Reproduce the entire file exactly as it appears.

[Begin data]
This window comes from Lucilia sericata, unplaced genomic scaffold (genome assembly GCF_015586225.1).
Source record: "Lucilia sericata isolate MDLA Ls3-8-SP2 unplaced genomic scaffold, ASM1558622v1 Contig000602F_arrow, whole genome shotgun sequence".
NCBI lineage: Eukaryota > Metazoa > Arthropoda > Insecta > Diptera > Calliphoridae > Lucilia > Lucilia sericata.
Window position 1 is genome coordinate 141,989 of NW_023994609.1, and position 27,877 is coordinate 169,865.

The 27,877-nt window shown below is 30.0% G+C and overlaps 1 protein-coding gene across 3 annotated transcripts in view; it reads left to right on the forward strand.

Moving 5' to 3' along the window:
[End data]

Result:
This window comes from Lucilia sericata, unplaced genomic scaffold (genome assembly GCF_015586225.1).
Source record: "Lucilia sericata isolate MDLA Ls3-8-SP2 unplaced genomic scaffold, ASM1558622v1 Contig000602F_arrow, whole genome shotgun sequence".
NCBI lineage: Eukaryota > Metazoa > Arthropoda > Insecta > Diptera > Calliphoridae > Lucilia > Lucilia sericata.
Window position 1 is genome coordinate 141,989 of NW_023994609.1, and position 27,877 is coordinate 169,865.

The 27,877-nt window shown below is 30.0% G+C and overlaps 1 protein-coding gene across 3 annotated transcripts in view; it reads left to right on the forward strand.

Moving 5' to 3' along the window: